When That Feeling Hits

Henry has Cerebal Palsy and Right Sided Hemiparesis due to an in-utero strokeA blog came across my Facebook feed this morning, forwarded by the local natural baby product store in our area. It’s totally appropriate for them to post it, as the blog was one mother’s story of the trauma of an emergency C-section when she had planned for a birth at home, and how she had to find peace with the reality of her birth experience and how it differed from her expectation. And for her, she’s become a speaker, touring to talk about navigating those waters.

And that feeling hits. Like when you’re half asleep headed for the coffee and you step on a lego, the surprise, the pain, the anger. Totally unwanted, unwarranted, unwelcome. Jealousy? Not exactly… Envy? Probably more apt. Just a feeling like I was robbed of something I can never get back. And that’s the thing, if someone told me I could go back and have a “normal” kid, I know I wouldn’t sacrifice the experiences, relationships and personal growth I’ve had in the three and a half years of adventure with Henry. At least, looking back I wouldn’t. I’ve become connected to the world in an entirely different way, dependent on therapists and doctors who have become family, an “expert” on acronyms of Henry’s world. (CIMT, AFO, PT, OT, SLP, IEP…) I’m happy, I really am. I love my son and am deeply proud of his achievements.

But that moment, the moment where the most traumatic thing in a woman’s birth experience is that she couldn’t have the home birth she hoped for and had to have a C-Section… that’s totally foreign to me. What about the moment when your newborn starts having seizures? And they wake you up and tell you what’s going on, and you thank god that he was in the nursery on a monitor and not next to you asleep when he stopped breathing and they revived him…five times. Or the moment when you get discharged, 8 hours after having given birth, and transferred to a larger hospital with a bigger NICU and you get to spend 5 nights sleeping on a couch and walk down a hallway to get a community shower? Or how about the moment when you’re new baby boy is 17 hours hold and they tell you he had a stroke, a massive stroke, 2 days before he was born and lost 85% of his left brain that houses his language center and controls motor skills for his right side. What about that moment? That’s the reality of our birth story. And I don’t have a scar and a public speaking career to show for it. I have daily therapy, ongoing PT, OT, pediatric neurologists, cerebral palsy clinics and regular visits to the children’s hospital for Botox treatments. Botox for my Toddler. That’s my reality. And let me be clear, I know it could be worse. Henry can walk, talk and is more or less a typically developing 3 year old. But that’s how I describe him, as “typically developing”, which never entered my vocabulary when talking about my 7 year old.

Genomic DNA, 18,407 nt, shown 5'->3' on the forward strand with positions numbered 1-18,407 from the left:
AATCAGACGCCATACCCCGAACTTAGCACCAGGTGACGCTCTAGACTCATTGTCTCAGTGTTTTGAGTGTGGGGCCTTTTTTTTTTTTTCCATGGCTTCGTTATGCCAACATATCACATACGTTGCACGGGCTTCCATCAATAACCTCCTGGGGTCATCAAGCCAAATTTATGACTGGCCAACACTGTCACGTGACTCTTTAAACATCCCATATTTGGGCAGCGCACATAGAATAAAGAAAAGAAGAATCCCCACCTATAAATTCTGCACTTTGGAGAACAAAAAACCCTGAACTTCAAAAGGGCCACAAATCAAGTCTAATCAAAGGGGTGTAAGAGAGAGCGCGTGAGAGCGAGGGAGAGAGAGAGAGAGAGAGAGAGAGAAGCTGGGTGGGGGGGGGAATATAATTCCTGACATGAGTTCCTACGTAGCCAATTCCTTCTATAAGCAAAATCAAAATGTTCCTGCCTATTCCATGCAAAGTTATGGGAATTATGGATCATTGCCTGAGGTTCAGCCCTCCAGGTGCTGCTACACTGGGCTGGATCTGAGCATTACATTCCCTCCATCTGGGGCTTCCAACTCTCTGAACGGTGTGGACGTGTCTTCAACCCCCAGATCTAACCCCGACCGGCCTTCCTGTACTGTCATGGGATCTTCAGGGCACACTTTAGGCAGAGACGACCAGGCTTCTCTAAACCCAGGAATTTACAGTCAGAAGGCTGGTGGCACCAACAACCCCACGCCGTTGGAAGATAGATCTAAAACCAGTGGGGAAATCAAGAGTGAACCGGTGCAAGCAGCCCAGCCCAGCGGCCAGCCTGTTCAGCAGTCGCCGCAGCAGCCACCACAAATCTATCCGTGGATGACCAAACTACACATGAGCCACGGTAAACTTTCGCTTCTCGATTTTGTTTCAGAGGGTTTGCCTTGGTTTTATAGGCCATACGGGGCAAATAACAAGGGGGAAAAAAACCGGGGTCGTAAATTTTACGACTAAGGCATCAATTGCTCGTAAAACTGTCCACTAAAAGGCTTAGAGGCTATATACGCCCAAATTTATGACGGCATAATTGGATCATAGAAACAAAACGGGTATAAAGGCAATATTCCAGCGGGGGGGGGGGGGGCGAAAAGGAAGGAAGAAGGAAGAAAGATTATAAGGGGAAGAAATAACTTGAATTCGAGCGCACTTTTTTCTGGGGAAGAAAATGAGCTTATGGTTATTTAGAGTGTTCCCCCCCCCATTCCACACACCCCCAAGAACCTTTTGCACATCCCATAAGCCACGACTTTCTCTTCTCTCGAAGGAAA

Henry is fine. He will be fine. He’ll be better than fine, he’ll be amazing. I know that…. I do. But my birth experience, and parenting experience, will never be that of my peers. And perhaps that’s something worth grieving over, momentarily, and then getting over yourself and being your own form of amazing. Because your girlfriends will never know the joy of watching your Hemi-Kid give a high five with their affected hand. They’ll not grasp the importance of placing the car seat on the correct side of the car so that his affected side is nearest his sister. They won’t get the free clothes from Old Navy because they don’t have thousands in health care every year that they put on their O.N. credit card until the deductible is met. Those successes aren’t transferable to someone with a disappointing birth experience. They have to be earned, the hard way, and are your reward for a job well done.

Good work.

By Beth. Beth is a mom of two, Charlotte (7) and Henry (3) in a small town in rural America. Henry had a stroke in utero and as a result has Cerebral Palsy and Right sided hemiplegia. Beth still regularly Googles how to correctly spell Cerebral Palsy. She would describe her parenting style as somewhere in between desperately hopeful and cautiously optimistic, and is tremendously excited to blog about her parenting adventure on CHASA.